Note: I don't do a lot of book reviews any more, but I recently read a novel by first-time author Stephen O'Reilly, a New Englander with a twisted view of the world as reflected in the way he writes. This book will set your head spinning and really make you think.
If you like your fiction neatly pigeonholed into a genre, you probably won’t like Stephen O’Reilly’s Falls the Shadow. If, on the other hand, you appreciate great writing and a well-told story that keeps you panting to know more, this is the book you should definitely read. A genre-defying tour de force, that I can guarantee you will not put down once you start reading.A surreal opening puts us in the mind of a character – I say ‘a character’ because we don’t learn until well into the second chapter who it is –he is lost in the dark. We learn by chapter 2 that this is one Artemis Chambers, a “college graduate and budding politician” in Boston in 1819, and by this time, we’re trapped inside his tortured mind as he struggles with himself.In most novels, keeping the character unidentified that long would be a fault, but in Shadow it somehow seems appropriate. It might be confusing, but as we read, like Artemis, confusion seems to be our natural and accepted state.Characters drop in and out of O’Reilly’s story in an ‘oh, by the way manner;’ but leaving an indelible mark on the story. Take Paul Turner, for instance. A friend of Artemis, he is sent on a strange errand by an ominous stranger – get Artemis out of politics, or get rid of him. Improbable you say? O’Reilly makes us believe it is not only possible but inevitable. What happens next is in keeping with the way the book opens, and defines the rest of it.From a moment of crisis in Artemis Chambers’ life, we find ourselves suddenly whipsawed from character to character, across space and time; a Union general in love with a lovely southern captive; a Jewish shoe repairman faced with a group of anti-Semitic thugs; and on, and on.I lost track of the characters, of the situations; but it didn’t seem to matter. Trapped inside the narrative, I darted from dark corner to dark corner looking for answers.And, then the book ends, but it has no real ending – For one long moment in a brief shirk of time between life and death falls the shadow. We’re left where we began – in the dark, the darkness of the mind, at the place where falls the shadow.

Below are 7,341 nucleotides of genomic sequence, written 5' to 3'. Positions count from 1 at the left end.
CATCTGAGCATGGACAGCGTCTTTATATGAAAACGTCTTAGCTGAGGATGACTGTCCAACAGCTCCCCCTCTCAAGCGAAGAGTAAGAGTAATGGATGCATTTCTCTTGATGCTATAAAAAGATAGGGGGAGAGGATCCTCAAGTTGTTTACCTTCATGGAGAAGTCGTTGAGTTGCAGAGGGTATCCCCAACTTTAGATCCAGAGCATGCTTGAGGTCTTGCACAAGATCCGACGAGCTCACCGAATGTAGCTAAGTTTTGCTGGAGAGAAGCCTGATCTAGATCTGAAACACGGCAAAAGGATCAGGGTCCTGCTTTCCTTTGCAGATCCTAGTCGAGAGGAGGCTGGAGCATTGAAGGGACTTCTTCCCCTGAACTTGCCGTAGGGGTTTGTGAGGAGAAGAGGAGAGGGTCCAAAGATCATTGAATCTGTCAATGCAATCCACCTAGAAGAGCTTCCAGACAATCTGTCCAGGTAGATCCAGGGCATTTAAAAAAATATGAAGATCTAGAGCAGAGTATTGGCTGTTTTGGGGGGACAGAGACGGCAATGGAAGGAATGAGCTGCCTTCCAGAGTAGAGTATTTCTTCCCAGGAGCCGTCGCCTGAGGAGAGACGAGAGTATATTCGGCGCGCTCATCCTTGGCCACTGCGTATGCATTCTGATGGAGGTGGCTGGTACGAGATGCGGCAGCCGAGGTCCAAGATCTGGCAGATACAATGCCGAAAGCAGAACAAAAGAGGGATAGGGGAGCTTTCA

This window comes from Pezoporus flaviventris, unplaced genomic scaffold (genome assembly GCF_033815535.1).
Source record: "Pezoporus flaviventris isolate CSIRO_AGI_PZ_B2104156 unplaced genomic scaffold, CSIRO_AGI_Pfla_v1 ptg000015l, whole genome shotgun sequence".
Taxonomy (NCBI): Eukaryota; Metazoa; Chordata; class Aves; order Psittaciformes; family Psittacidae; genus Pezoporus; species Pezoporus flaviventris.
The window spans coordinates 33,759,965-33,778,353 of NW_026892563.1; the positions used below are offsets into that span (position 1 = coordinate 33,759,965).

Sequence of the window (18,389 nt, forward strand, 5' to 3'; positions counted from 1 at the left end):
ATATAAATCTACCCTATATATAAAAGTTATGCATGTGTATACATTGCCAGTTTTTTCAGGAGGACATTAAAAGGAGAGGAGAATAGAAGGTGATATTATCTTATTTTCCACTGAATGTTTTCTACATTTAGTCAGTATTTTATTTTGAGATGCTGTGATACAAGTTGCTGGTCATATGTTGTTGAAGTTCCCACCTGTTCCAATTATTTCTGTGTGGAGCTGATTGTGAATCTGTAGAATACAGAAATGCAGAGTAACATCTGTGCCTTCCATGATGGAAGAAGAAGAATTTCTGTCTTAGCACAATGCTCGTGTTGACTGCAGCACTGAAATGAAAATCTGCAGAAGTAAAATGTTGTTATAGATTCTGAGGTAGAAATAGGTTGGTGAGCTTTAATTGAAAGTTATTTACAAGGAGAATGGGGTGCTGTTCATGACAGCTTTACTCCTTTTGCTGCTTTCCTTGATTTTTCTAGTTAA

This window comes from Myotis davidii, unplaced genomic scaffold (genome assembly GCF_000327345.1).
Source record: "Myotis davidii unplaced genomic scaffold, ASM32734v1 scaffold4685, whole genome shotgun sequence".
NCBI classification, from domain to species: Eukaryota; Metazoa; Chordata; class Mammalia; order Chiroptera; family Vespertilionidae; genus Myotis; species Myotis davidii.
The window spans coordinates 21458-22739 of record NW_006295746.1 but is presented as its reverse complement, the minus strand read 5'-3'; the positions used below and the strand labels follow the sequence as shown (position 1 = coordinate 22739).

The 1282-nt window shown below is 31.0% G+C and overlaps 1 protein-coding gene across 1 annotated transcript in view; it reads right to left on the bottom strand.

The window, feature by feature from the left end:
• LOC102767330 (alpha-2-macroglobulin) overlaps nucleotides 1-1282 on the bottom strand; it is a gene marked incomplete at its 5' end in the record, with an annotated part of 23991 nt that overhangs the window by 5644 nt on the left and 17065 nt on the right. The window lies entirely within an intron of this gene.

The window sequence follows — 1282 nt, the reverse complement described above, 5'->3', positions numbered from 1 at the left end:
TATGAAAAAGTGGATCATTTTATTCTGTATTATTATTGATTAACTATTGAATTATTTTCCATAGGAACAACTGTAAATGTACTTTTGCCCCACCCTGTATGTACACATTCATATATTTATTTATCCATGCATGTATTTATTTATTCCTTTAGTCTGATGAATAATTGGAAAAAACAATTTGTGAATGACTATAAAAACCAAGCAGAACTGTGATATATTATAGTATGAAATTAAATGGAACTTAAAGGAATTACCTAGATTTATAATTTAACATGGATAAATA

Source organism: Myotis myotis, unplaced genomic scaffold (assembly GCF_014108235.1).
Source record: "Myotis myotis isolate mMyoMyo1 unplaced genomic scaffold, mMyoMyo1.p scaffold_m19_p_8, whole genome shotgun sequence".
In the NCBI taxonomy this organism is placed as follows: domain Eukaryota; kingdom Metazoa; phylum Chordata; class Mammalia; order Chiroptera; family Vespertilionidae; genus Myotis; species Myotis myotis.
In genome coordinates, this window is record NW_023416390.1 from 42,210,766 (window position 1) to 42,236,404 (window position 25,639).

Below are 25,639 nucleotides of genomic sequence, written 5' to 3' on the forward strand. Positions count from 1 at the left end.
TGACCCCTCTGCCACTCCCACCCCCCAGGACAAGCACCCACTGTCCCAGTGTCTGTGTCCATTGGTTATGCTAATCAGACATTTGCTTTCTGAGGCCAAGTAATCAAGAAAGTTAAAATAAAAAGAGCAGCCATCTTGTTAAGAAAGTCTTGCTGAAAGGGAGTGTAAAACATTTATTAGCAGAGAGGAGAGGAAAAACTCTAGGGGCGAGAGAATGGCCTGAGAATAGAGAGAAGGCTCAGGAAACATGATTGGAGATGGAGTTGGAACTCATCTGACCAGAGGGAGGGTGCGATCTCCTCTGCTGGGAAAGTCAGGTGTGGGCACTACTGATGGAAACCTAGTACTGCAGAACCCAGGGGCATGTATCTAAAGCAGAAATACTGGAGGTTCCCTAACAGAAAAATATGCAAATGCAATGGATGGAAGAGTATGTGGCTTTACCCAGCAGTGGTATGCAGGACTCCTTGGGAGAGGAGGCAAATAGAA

Causes Charles Ray Supports
The Nature Conservancy
The Martin Luther King, Jr. Memorial